For example, the About Gramps button to show the GPL uses the British “Licence” in 5.1.0 where Americans would expect “license”. By 5.1.5, that was changed to “License”.

oh, need to look at “Licence” vs “License”…

In french (France, Belgium, Switzerland,etc.), “Licence” will be translated by “Licence”!
Does Canadian rather use “License” word?

If you can write a rigorous specification of the changes between UK and US (e.g. color vs. colour), I have a macro-generator I can run against the various .po files to “normalise” (UK spelling :wink: ) the msgid. Thus the translation need not be reviewed. Provided, of course, the changes in .pot are limited to US-ifying it, without additional messages or other significant change.

The specification is needed to write the macros.

EDIT: as an after-thought, the macro-generator can be run against all .py files (and perhaps also against .glade ones) to automatically normalise/normalize the _(…) strings to US spelling. This would be nearly the same job as in the .po files. All is needed is a bash script wrapper to process all the .py files. Not very hard.

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That sounds great. There are opportunities to normalize some variants and reduce the size of the PO files. (There are a few typos, capitalization & grammar errors that could be cleaned too.)

I’m about 15% through the Weblate list of strings.

I have already done this kind of capitalization on a XIX century Norwegian novel converted to Bokmål Norwegian with simultaneous spelling changes to match current dictionaries. There were also punctuation normalisation to fix OCR misinterpretations. And it is very fast: 4 seconds on my CPU for a ~800k chars file. The macros can be adapted to Gramps, provided you give a strict specification (in English; don’t try to design macros; I use non-standard principles to get context-sensitive triggering though the patterns are quite similar to regular expressions).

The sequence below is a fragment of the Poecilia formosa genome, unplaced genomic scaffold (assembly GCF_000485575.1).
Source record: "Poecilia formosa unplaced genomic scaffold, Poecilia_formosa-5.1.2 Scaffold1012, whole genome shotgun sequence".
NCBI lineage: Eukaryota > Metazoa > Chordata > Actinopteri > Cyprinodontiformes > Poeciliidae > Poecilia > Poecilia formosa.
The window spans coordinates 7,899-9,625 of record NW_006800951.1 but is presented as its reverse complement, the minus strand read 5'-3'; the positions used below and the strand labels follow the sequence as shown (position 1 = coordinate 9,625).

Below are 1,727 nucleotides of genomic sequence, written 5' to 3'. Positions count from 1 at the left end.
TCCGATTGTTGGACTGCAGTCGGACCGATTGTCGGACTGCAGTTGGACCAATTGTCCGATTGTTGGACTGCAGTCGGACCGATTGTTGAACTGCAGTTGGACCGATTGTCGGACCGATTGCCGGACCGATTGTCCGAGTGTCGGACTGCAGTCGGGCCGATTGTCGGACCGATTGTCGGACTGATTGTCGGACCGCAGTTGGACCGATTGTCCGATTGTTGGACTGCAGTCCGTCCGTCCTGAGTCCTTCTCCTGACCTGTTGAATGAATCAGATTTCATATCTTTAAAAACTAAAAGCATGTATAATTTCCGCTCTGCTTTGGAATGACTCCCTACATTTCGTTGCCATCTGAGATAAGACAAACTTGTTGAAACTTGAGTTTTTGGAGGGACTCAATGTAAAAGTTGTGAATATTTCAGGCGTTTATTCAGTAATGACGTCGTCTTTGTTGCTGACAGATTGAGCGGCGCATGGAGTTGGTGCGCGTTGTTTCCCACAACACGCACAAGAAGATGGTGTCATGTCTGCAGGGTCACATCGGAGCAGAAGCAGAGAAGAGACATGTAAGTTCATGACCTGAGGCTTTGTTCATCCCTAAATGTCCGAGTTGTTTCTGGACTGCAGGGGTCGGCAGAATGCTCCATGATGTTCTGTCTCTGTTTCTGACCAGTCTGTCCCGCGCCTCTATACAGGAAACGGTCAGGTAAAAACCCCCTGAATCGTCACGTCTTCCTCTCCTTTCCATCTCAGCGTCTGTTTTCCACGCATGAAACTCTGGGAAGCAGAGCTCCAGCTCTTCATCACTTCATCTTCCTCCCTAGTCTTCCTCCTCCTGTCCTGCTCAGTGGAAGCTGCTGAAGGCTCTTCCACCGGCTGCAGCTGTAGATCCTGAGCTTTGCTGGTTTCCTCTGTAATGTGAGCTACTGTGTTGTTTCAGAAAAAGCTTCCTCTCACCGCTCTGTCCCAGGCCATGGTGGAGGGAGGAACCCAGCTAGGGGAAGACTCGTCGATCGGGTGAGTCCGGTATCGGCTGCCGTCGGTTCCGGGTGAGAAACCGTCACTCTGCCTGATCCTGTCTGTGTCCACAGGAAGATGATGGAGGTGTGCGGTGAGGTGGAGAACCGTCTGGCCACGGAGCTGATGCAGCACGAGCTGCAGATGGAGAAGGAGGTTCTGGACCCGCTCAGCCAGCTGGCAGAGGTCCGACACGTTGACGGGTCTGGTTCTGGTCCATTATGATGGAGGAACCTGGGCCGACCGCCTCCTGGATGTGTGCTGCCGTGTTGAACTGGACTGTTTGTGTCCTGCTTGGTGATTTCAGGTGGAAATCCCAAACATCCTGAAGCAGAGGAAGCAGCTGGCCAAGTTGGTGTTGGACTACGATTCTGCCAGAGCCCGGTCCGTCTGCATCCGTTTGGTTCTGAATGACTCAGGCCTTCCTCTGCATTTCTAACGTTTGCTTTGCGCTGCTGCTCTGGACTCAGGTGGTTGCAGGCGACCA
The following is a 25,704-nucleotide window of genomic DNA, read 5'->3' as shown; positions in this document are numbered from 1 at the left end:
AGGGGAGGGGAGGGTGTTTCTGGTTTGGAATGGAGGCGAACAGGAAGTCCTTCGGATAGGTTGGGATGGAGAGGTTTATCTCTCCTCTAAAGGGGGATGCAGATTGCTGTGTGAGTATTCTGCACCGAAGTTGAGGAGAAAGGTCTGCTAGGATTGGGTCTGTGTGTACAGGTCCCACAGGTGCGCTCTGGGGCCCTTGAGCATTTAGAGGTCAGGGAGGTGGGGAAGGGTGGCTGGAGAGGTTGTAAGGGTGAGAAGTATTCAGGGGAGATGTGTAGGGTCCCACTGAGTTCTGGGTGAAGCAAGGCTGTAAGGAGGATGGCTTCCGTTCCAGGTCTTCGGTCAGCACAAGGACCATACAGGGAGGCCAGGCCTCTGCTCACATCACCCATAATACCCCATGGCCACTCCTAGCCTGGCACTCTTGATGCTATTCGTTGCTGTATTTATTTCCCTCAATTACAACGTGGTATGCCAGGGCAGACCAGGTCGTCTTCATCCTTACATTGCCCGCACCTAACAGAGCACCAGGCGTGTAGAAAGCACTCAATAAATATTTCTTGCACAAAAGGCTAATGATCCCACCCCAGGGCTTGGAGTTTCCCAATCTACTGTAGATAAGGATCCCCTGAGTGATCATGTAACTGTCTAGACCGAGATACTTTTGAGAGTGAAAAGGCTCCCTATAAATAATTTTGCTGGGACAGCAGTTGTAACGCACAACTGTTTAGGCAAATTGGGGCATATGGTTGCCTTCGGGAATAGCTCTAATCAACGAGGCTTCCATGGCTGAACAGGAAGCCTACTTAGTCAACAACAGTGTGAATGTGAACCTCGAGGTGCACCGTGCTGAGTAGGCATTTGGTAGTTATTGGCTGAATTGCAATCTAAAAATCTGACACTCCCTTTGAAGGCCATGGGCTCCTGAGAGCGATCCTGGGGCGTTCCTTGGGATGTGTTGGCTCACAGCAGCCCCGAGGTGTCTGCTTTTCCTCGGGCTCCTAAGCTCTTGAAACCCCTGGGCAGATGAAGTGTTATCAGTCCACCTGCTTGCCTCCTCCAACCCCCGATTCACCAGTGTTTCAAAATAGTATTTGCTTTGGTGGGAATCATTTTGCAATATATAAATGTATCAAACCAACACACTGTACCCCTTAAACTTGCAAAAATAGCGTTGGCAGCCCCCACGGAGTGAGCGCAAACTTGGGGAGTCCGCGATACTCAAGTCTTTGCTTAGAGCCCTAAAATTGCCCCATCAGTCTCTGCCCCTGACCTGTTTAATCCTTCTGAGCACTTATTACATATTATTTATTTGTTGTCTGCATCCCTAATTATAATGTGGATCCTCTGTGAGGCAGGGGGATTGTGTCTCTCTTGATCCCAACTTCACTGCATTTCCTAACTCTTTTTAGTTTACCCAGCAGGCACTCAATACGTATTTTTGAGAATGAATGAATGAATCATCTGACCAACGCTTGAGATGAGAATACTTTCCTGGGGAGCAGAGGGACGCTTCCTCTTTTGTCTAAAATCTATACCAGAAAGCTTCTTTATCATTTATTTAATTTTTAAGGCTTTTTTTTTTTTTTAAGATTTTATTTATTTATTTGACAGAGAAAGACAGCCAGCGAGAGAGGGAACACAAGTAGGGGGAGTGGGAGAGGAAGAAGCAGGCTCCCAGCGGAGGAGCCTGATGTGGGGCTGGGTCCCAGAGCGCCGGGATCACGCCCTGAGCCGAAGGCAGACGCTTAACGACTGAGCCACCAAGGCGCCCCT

I don’t think the normalisation can systematically reduce the size of the PO files. Having made my own translation (because I disagree with some translator(s) decisions), I noticed that the gettext framework can lead to erroneous or ambiguous “categorisation” because of insufficient context data. The same word may need different translations in different contexts and this context data is not always provided because coders could not foresee the need for it. Also, some strings are shared between the CLI and the GUI parts. The CLI will usually be rendered with monospaced fonts while fonts in the GUI are proportional. This becomes important when messages need to be formatted in columns where alignment is done with spaces. I didn’t find any satisfactory solution to this dilemma.

One of the most embarrassing problems is message collection before translation. For an unknown reason (to me), messages are not collected in the same order without apparent reason (there are no new files, only some changes here and there). This prohibits use of diff or other comparison utilities to quickly see what changed. Therefore, everything must be re-read; not user-friendly when you have more than 8000 messages.